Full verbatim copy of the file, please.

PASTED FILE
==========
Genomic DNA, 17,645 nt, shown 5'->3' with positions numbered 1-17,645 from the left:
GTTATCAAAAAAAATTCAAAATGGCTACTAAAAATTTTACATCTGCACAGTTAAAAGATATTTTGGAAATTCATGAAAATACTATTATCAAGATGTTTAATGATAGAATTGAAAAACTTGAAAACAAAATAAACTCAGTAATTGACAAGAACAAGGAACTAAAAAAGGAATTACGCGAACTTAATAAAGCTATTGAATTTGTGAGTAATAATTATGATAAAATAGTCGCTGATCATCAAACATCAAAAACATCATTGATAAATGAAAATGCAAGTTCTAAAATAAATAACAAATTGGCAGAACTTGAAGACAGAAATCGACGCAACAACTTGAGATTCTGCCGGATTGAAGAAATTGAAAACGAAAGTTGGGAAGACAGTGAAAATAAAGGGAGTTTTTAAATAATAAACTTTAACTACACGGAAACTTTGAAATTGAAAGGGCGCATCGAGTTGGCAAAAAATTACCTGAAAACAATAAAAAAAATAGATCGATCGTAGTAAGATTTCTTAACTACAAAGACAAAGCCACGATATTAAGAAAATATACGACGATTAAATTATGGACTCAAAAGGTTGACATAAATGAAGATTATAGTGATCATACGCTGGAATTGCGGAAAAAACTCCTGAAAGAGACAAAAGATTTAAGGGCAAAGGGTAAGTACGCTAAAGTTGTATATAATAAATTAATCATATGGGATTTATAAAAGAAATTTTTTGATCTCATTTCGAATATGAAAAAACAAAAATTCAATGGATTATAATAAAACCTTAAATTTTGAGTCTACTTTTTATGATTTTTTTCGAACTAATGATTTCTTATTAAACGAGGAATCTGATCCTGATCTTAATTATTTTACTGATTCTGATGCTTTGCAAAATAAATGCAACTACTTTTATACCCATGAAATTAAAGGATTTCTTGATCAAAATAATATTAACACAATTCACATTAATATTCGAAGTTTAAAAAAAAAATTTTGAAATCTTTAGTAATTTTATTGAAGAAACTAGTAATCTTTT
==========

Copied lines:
Genomic DNA, 17,645 nt, shown 5'->3' with positions numbered 1-17,645 from the left:
GTTATCAAAAAAAATTCAAAATGGCTACTAAAAATTTTACATCTGCACAGTTAAAAGATATTTTGGAAATTCATGAAAATACTATTATCAAGATGTTTAATGATAGAATTGAAAAACTTGAAAACAAAATAAACTCAGTAATTGACAAGAACAAGGAACTAAAAAAGGAATTACGCGAACTTAATAAAGCTATTGAATTTGTGAGTAATAATTATGATAAAATAGTCGCTGATCATCAAACATCAAAAACATCATTGATAAATGAAAATGCAAGTTCTAAAATAAATAACAAATTGGCAGAACTTGAAGACAGAAATCGACGCAACAACTTGAGATTCTGCCGGATTGAAGAAATTGAAAACGAAAGTTGGGAAGACAGTGAAAATAAAGGGAGTTTTTAAATAATAAACTTTAACTACACGGAAACTTTGAAATTGAAAGGGCGCATCGAGTTGGCAAAAAATTACCTGAAAACAATAAAAAAAATAGATCGATCGTAGTAAGATTTCTTAACTACAAAGACAAAGCCACGATATTAAGAAAATATACGACGATTAAATTATGGACTCAAAAGGTTGACATAAATGAAGATTATAGTGATCATACGCTGGAATTGCGGAAAAAACTCCTGAAAGAGACAAAAGATTTAAGGGCAAAGGGTAAGTACGCTAAAGTTGTATATAATAAATTAATCATATGGGATTTATAAAAGAAATTTTTTGATCTCATTTCGAATATGAAAAAACAAAAATTCAATGGATTATAATAAAACCTTAAATTTTGAGTCTACTTTTTATGATTTTTTTCGAACTAATGATTTCTTATTAAACGAGGAATCTGATCCTGATCTTAATTATTTTACTGATTCTGATGCTTTGCAAAATAAATGCAACTACTTTTATACCCATGAAATTAAAGGATTTCTTGATCAAAATAATATTAACACAATTCACATTAATATTCGAAGTTTAAAAAAAAAATTTTGAAATCTTTAGTAATTTTATTGAAGAAACTAGTAATCTTTT